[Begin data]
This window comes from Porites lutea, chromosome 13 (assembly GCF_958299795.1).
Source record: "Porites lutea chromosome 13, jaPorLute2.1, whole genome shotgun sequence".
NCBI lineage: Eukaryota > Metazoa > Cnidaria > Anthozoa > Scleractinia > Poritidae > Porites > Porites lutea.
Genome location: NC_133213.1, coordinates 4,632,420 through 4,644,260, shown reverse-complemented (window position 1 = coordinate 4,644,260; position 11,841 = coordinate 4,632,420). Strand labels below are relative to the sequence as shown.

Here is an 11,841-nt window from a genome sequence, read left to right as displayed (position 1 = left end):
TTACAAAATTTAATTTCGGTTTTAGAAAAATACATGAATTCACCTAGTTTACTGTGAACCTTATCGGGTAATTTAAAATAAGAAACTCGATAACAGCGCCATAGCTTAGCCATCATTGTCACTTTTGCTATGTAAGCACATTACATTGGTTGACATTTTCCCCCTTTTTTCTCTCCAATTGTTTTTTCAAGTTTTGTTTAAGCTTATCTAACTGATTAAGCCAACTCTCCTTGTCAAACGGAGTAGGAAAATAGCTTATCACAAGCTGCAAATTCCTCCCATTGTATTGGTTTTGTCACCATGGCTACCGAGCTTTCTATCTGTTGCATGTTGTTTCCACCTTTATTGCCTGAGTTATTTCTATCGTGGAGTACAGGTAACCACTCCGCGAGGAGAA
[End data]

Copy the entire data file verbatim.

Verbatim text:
This window comes from Porites lutea, chromosome 13 (assembly GCF_958299795.1).
Source record: "Porites lutea chromosome 13, jaPorLute2.1, whole genome shotgun sequence".
NCBI lineage: Eukaryota > Metazoa > Cnidaria > Anthozoa > Scleractinia > Poritidae > Porites > Porites lutea.
Genome location: NC_133213.1, coordinates 4,632,420 through 4,644,260, shown reverse-complemented (window position 1 = coordinate 4,644,260; position 11,841 = coordinate 4,632,420). Strand labels below are relative to the sequence as shown.

Here is an 11,841-nt window from a genome sequence, read left to right as displayed (position 1 = left end):
TTACAAAATTTAATTTCGGTTTTAGAAAAATACATGAATTCACCTAGTTTACTGTGAACCTTATCGGGTAATTTAAAATAAGAAACTCGATAACAGCGCCATAGCTTAGCCATCATTGTCACTTTTGCTATGTAAGCACATTACATTGGTTGACATTTTCCCCCTTTTTTCTCTCCAATTGTTTTTTCAAGTTTTGTTTAAGCTTATCTAACTGATTAAGCCAACTCTCCTTGTCAAACGGAGTAGGAAAATAGCTTATCACAAGCTGCAAATTCCTCCCATTGTATTGGTTTTGTCACCATGGCTACCGAGCTTTCTATCTGTTGCATGTTGTTTCCACCTTTATTGCCTGAGTTATTTCTATCGTGGAGTACAGGTAACCACTCCGCGAGGAGAA